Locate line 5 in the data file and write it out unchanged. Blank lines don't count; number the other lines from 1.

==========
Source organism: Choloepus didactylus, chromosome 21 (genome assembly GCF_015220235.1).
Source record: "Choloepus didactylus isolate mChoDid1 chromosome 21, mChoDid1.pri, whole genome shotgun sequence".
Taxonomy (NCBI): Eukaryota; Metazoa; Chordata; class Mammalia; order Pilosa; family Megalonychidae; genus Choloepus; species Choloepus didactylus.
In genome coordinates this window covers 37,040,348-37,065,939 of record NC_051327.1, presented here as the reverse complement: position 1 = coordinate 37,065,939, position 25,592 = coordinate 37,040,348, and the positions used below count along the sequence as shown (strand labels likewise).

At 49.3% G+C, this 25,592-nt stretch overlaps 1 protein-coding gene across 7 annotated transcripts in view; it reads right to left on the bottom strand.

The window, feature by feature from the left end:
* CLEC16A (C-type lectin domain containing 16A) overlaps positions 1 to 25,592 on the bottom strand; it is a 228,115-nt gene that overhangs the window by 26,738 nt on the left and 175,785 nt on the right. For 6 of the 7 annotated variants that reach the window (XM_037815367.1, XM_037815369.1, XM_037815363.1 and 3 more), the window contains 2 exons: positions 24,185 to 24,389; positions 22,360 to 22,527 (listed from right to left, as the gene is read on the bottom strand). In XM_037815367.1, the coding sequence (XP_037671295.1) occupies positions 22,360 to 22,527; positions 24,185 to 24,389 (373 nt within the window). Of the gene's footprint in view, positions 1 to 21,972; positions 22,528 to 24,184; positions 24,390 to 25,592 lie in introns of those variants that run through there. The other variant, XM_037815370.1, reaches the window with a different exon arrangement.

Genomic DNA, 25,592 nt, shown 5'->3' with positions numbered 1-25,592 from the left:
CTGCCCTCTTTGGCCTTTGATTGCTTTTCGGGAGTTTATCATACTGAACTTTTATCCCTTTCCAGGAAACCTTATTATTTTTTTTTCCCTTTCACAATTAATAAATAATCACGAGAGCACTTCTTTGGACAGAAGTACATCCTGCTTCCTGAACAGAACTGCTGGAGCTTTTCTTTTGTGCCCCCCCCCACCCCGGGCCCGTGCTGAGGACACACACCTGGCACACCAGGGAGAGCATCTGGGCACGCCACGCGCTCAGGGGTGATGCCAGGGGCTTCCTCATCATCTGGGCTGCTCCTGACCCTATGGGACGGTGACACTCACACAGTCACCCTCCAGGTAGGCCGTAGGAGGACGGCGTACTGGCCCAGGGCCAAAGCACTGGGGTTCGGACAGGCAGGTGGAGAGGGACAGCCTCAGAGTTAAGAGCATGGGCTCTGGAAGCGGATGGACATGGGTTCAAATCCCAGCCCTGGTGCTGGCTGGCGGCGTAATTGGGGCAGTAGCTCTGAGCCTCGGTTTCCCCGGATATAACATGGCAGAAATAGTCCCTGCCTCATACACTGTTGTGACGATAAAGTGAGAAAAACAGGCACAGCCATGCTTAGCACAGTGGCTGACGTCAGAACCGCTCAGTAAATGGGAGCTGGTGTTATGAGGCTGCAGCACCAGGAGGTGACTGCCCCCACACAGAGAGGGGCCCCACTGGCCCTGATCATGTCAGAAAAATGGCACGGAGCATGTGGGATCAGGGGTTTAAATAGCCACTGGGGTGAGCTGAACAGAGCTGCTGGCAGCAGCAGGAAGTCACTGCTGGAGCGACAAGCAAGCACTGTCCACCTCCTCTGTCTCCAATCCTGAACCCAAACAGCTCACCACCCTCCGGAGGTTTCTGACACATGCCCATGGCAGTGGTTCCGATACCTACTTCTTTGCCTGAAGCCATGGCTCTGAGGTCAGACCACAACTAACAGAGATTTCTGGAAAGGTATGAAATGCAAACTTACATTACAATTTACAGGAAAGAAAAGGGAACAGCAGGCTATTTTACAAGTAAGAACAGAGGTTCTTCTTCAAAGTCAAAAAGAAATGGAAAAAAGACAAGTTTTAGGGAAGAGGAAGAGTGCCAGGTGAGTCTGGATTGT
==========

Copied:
At 49.3% G+C, this 25,592-nt stretch overlaps 1 protein-coding gene across 7 annotated transcripts in view; it reads right to left on the bottom strand.